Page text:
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Greater birth size, childhood growth linked to higher IQ

Stephen Padilla
13 Jul 2020

A bigger size at birth and greater weight gain in infancy are associated with higher intelligence quotient (IQ) among children born at term in an affluent country with free access to healthcare, suggests a study.

In addition, greater growth in height and head circumference throughout the first 5 years of life leads to higher childhood IQ, but greater weight after the first year of life does not.

“Greater birth size in itself was an indicator of higher IQ, with weight gain as the strongest growth parameter until 12 months of age,” the researchers said. “After 12 months until 5 years of age, growth in height and head circumference were most important.”

Overall, 1,719 children from the Danish National Birth Cohort who participated in a substudy in which psychologists assessed IQ using the Wechsler Primary and Preschool Scales of Intelligence–Revised were included in this study.

The researchers combined weight, length/height, and head circumference measured at birth, 5 months, 12 months, and 5 years in a path model to estimate their total, indirect, and direct effects on IQ. All growth measures were included in the models as sex- and age-standardized z-scores.

Birth weight positively correlated with IQ after adjusting for potential confounders, and 88 percent of this association was direct. Weight gain in infancy also correlated with IQ (per z-score increase from 5 to 12 months, IQ increased by 1.53 points, 95 percent confidence interval [CI], 0.14–2.92), but weight gain from 12 months to 5 years did not. [Am J Clin Nutr 2020;112:96-105]

In addition, childhood growth in height and head circumference was associated with IQ (per z-score increase from 12 months to 5 years: 0.98 points, 95 percent CI, 0.17–1.79 and 2.09 points, 95 percent CI, 0.78–3.41, respectively).

“The effect sizes we observed could be important on a population level, and even small changes in a nation's IQ have been shown to influence human capital and economic living standards,” the researchers said. [J Econ Growth 2006;11:71-93]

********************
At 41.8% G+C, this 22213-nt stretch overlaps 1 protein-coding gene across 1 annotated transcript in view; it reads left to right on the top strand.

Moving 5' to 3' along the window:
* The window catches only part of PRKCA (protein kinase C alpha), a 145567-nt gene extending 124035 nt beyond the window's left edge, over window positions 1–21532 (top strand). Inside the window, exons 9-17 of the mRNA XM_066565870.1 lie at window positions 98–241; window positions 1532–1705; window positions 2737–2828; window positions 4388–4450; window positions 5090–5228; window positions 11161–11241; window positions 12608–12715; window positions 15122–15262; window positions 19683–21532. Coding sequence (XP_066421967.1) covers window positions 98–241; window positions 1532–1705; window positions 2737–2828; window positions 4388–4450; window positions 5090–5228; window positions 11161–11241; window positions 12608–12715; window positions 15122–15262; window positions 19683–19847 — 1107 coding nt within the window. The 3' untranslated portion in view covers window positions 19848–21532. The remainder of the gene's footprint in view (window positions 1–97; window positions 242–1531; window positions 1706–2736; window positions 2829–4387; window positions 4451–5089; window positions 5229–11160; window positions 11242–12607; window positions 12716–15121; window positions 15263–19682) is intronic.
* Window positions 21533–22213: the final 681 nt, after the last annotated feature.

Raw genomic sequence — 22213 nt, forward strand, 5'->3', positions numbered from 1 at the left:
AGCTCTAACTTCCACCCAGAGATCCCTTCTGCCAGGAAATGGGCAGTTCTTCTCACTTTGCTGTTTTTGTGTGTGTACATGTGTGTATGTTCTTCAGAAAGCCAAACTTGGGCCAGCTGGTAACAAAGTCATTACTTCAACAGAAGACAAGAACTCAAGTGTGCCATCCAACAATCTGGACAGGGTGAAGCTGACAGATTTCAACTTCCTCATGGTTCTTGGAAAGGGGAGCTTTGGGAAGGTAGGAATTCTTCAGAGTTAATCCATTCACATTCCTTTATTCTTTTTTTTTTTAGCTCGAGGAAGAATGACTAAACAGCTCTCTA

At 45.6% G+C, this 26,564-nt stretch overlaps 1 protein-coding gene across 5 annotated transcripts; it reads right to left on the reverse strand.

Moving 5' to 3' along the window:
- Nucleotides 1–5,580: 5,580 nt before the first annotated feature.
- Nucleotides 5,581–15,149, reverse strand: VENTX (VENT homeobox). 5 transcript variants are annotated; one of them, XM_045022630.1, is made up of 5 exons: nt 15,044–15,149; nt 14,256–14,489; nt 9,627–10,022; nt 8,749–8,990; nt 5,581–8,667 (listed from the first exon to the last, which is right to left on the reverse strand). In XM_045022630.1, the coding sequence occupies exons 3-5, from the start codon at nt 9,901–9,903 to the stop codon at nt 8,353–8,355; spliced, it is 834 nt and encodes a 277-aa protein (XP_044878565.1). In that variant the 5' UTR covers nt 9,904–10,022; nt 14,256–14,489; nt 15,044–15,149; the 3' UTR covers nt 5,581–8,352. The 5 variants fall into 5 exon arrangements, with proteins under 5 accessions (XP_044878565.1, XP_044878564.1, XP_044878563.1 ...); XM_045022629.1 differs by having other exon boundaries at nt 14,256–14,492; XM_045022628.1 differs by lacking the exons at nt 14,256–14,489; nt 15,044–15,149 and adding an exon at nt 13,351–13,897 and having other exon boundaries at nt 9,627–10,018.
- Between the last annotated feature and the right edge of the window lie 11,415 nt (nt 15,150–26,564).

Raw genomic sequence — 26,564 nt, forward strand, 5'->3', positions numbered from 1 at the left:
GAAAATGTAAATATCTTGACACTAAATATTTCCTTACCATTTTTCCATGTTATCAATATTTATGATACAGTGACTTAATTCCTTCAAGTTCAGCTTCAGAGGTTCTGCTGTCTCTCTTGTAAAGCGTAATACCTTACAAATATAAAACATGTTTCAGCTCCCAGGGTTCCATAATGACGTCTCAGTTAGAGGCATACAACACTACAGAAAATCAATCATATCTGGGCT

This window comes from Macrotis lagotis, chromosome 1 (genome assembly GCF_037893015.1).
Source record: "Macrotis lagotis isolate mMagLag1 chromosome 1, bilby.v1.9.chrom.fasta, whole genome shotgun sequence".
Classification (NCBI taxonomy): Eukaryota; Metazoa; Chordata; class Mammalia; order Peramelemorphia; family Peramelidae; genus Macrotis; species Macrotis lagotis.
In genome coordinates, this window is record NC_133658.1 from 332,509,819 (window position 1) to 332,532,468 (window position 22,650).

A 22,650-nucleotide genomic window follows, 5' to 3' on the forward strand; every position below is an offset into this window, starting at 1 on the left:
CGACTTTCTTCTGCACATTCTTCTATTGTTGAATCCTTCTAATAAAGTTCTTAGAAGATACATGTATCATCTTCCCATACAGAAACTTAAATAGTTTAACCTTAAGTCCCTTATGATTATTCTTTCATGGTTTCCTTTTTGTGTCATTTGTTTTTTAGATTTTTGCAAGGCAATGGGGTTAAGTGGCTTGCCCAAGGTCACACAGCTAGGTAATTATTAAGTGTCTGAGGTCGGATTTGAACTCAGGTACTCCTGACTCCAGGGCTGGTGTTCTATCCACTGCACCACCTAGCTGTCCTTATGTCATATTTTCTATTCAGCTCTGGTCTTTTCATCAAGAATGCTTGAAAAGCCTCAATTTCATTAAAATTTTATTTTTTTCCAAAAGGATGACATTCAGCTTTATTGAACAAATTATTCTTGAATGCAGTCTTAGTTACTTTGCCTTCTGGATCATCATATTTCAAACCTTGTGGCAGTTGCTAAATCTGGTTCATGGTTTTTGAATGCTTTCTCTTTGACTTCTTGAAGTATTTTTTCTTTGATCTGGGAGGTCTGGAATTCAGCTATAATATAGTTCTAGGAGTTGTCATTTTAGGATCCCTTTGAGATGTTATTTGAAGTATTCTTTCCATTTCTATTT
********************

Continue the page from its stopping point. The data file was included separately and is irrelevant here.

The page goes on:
“Thus, we need strategies promoting optimal growth so that children throughout the world can reach their genetic growth and cognitive potential through optimal nutrition and access to high-quality healthcare and education,” they added.

Other studies have also found a positive association between birth weight and childhood IQ. One study using structural equation modeling also showed a direct potential effect of birth weight. [ (17, 18, 41)

Previous studies on the influence of weight gain in childhood differed. Some found that weight gain until 4–7 years of age still correlated positively with childhood IQ, while others reported no influence of weight gain beyond 1 year of age. In some others, weight gain from birth throughout the first 10 years of life had a small negative effect. [Int J Epidemiol 2013;42:160-171; Int J Epidemiol 2011;40:1215-1226; Arch Pediatr Adolesc Med 2012;166:411-416; Ann Epidemiol 2006;16:469-476]

However, none of these studies separated weight gain from length/height as did the current study, according to the researchers.

“Taken together, the existing evidence and our findings suggest that among healthy children born at term, growth is important in relation to childhood IQ,” the researchers said.

“However, the evidence is inconclusive with respect to the relative importance of the different time periods. This might be partly explained by different measuring methods, different time periods, and different sample sizes,” they added.

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